Some Asian minority groups in the United States have responded to racial "lumping" by creating joint organizations to advance the well-being of their communities.

Gallagher says organizations such as OCA - Asian Pacific American Advocates and Asian Pacific American Legal Resource Center (APALRC)  identify themselves as "Asian American" because that is the label that most Americans use for them anyway.
[attachment=74967]
Children in Chicago 'graduate' from a Chinese American Service League program of bilingual and bicultural affordable daycare on August 22, 2013

​He says Chinese, Filipino, Indian, Korean and other Asian American communities also realize that they each represent only a tiny percentage of the population of their towns and cities.

"They found themselves in a situation in which they were not going to get any resources from the city hall pie. But, by coming together, they have strength in numbers and more leverage with firefighters, police and schools to achieve the political needs of their communities."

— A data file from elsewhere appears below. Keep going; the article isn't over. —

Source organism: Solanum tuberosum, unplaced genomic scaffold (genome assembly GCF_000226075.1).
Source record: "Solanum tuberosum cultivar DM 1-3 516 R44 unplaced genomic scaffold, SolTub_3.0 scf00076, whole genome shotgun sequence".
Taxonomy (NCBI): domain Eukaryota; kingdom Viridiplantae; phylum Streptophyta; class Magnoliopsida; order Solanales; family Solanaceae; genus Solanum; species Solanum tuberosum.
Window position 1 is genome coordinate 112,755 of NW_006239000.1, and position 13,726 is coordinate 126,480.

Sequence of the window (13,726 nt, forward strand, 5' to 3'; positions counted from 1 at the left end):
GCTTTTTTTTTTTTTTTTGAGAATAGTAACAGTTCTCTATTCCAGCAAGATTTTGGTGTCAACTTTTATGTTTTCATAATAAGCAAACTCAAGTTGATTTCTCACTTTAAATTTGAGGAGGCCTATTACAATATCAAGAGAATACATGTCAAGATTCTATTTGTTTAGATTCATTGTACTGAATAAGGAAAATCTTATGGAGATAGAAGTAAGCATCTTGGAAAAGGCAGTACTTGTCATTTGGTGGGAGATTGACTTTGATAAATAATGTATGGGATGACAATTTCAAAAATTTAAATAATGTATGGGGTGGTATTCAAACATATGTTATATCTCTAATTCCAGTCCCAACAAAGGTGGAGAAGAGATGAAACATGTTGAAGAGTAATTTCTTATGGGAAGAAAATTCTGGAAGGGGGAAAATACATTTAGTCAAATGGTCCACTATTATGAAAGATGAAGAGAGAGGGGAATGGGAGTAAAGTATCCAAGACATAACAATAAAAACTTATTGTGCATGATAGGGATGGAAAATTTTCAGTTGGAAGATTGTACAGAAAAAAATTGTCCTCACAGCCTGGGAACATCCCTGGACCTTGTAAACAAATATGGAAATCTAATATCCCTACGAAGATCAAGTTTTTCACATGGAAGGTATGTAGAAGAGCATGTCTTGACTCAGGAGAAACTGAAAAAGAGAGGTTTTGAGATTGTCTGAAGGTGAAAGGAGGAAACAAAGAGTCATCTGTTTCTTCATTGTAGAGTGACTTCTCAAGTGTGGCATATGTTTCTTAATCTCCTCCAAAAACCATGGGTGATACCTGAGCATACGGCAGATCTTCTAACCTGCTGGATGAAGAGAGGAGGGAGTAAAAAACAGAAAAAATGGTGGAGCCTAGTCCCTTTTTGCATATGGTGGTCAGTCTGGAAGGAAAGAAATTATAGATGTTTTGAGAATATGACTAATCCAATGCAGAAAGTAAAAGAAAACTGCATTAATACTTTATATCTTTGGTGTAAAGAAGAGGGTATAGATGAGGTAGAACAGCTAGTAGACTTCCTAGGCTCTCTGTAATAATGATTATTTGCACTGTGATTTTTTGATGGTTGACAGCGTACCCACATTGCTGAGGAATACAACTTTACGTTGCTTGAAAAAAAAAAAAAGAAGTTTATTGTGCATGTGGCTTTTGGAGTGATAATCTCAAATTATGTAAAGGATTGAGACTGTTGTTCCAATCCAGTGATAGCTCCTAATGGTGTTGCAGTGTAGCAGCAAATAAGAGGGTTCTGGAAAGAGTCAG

William Wei, a Chinese American professor of history at the University of Colorado in Boulder, says another response of Asian minorities to the "lumping" stereotype has been the development of educational programs for Asian American studies.


"These programs have been at the forefront of spreading knowledge about Asian American history and culture," Wei says. "They have been very important in recent decades, because they produced Asian American scholarship that eventually made its way into mainstream U.S. education."

One organization that promotes such scholarship is the Association for Asian American Studies. Founded in 1979, its list of universities with Asian American studies courses and departments has grown into the dozens.

Other forms of self-identification

While some U.S. citizens with Chinese and other Asian origins have embraced the "Asian American" label, most have not.

​A 2012 study by U.S. opinion poll organization Pew Research Center showed that only 19 percent of Asian Americans actually describe themselves as "Asian American" or "Asian."
[attachment=74968]